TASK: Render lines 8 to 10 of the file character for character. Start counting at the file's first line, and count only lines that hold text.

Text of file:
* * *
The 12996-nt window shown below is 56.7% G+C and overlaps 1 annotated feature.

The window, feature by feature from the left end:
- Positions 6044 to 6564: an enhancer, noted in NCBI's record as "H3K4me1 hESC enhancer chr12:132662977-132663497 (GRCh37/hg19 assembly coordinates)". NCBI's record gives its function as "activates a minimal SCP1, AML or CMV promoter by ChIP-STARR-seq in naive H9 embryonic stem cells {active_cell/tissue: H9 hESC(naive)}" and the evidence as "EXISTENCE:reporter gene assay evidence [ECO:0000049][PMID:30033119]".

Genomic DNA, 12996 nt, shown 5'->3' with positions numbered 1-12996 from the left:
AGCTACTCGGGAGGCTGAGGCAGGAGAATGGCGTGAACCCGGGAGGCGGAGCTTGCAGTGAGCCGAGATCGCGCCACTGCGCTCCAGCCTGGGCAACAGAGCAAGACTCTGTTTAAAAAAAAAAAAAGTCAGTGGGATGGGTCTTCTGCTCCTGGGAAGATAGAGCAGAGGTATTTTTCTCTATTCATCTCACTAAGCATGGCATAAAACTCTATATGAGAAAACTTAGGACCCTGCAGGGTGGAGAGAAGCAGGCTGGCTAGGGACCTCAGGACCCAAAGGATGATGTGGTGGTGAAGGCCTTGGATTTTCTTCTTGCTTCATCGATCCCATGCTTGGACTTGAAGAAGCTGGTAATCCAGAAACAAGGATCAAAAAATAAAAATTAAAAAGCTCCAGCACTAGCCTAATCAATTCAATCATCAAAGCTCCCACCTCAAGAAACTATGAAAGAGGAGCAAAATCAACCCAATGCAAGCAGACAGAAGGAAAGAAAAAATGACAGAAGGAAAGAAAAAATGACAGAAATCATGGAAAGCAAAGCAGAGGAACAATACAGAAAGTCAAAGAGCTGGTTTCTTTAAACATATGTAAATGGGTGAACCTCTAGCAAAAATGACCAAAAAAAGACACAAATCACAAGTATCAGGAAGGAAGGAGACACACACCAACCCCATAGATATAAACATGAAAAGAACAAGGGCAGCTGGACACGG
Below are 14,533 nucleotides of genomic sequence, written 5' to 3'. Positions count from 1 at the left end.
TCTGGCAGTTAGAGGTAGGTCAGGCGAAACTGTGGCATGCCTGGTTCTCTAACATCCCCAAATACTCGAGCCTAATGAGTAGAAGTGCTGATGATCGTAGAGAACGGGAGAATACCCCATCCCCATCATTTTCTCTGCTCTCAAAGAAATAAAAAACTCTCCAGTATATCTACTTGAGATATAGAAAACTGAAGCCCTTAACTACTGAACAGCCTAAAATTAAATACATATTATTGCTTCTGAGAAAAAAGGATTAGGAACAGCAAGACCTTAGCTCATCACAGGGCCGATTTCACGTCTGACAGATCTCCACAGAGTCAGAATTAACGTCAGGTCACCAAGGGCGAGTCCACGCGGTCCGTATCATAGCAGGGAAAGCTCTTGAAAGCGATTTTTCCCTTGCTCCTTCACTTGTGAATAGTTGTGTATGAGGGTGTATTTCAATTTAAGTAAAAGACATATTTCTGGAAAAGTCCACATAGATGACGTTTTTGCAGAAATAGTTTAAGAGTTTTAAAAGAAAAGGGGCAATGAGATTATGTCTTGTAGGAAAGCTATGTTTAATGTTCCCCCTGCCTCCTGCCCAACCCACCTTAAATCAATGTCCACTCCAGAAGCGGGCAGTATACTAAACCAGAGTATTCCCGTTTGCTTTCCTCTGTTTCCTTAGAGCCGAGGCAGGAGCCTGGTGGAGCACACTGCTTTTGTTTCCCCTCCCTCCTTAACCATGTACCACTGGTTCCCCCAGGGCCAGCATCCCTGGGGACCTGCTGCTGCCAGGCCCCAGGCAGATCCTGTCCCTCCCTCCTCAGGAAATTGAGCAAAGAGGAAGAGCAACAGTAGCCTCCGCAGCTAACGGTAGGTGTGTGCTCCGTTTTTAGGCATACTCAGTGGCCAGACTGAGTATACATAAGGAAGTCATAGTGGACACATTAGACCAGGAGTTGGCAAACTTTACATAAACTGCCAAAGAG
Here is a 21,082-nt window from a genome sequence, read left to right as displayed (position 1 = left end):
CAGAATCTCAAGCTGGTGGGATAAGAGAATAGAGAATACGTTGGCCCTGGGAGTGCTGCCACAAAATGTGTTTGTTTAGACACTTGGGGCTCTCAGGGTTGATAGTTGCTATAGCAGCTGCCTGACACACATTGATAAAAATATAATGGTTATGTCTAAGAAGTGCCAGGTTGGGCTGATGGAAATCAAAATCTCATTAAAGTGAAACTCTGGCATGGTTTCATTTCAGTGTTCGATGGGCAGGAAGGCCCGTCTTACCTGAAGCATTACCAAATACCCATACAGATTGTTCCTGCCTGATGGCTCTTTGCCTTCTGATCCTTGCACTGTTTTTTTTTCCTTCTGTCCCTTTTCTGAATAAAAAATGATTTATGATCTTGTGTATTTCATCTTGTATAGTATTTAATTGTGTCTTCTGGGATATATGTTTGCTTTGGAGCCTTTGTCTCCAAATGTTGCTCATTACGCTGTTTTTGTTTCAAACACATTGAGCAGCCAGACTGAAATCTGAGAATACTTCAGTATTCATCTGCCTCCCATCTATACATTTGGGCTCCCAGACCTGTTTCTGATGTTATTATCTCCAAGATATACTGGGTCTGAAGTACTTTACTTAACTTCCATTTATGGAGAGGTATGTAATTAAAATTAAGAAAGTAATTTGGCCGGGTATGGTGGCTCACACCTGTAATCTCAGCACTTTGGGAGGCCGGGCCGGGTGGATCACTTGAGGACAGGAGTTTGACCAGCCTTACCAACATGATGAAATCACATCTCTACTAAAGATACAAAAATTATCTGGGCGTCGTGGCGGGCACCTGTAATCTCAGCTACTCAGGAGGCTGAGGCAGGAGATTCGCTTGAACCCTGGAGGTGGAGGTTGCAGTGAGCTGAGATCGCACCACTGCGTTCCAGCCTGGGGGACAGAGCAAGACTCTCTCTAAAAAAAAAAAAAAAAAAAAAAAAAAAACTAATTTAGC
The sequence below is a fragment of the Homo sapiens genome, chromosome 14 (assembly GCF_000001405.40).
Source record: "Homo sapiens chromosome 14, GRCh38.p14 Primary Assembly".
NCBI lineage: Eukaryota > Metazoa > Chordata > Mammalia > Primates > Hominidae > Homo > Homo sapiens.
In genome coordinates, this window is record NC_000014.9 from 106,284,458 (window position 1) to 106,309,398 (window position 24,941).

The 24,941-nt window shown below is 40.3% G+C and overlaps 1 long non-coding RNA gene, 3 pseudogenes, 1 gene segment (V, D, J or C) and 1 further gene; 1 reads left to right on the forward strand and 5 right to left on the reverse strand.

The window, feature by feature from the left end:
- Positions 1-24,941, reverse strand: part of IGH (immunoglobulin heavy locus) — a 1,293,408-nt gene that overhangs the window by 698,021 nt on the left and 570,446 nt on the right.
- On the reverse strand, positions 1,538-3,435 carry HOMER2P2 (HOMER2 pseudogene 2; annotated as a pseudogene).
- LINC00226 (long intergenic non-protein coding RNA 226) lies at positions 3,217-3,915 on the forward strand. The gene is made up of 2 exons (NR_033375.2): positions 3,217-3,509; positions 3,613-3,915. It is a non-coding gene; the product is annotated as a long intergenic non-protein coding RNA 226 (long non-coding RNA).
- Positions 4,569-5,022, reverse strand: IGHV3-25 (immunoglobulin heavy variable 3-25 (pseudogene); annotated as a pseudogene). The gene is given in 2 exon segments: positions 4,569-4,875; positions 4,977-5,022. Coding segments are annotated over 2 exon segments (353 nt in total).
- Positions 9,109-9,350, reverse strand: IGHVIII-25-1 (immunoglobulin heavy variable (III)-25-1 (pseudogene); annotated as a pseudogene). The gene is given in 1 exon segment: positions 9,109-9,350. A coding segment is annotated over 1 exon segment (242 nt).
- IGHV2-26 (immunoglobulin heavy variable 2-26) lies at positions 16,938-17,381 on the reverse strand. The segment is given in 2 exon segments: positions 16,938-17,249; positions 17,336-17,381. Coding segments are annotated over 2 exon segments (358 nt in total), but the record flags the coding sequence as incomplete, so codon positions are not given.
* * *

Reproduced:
Here is a 21,082-nt window from a genome sequence, read left to right as displayed (position 1 = left end):
CAGAATCTCAAGCTGGTGGGATAAGAGAATAGAGAATACGTTGGCCCTGGGAGTGCTGCCACAAAATGTGTTTGTTTAGACACTTGGGGCTCTCAGGGTTGATAGTTGCTATAGCAGCTGCCTGACACACATTGATAAAAATATAATGGTTATGTCTAAGAAGTGCCAGGTTGGGCTGATGGAAATCAAAATCTCATTAAAGTGAAACTCTGGCATGGTTTCATTTCAGTGTTCGATGGGCAGGAAGGCCCGTCTTACCTGAAGCATTACCAAATACCCATACAGATTGTTCCTGCCTGATGGCTCTTTGCCTTCTGATCCTTGCACTGTTTTTTTTTCCTTCTGTCCCTTTTCTGAATAAAAAATGATTTATGATCTTGTGTATTTCATCTTGTATAGTATTTAATTGTGTCTTCTGGGATATATGTTTGCTTTGGAGCCTTTGTCTCCAAATGTTGCTCATTACGCTGTTTTTGTTTCAAACACATTGAGCAGCCAGACTGAAATCTGAGAATACTTCAGTATTCATCTGCCTCCCATCTATACATTTGGGCTCCCAGACCTGTTTCTGATGTTATTATCTCCAAGATATACTGGGTCTGAAGTACTTTACTTAACTTCCATTTATGGAGAGGTATGTAATTAAAATTAAGAAAGTAATTTGGCCGGGTATGGTGGCTCACACCTGTAATCTCAGCACTTTGGGAGGCCGGGCCGGGTGGATCACTTGAGGACAGGAGTTTGACCAGCCTTACCAACATGATGAAATCACATCTCTACTAAAGATACAAAAATTATCTGGGCGTCGTGGCGGGCACCTGTAATCTCAGCTACTCAGGAGGCTGAGGCAGGAGATTCGCTTGAACCCTGGAGGTGGAGGTTGCAGTGAGCTGAGATCGCACCACTGCGTTCCAGCCTGGGGGACAGAGCAAGACTCTCTCTAAAAAAAAAAAAAAAAAAAAAAAAAAAACTAATTTAGC
The sequence below is a fragment of the Homo sapiens genome, chromosome 14 (assembly GCF_000001405.40).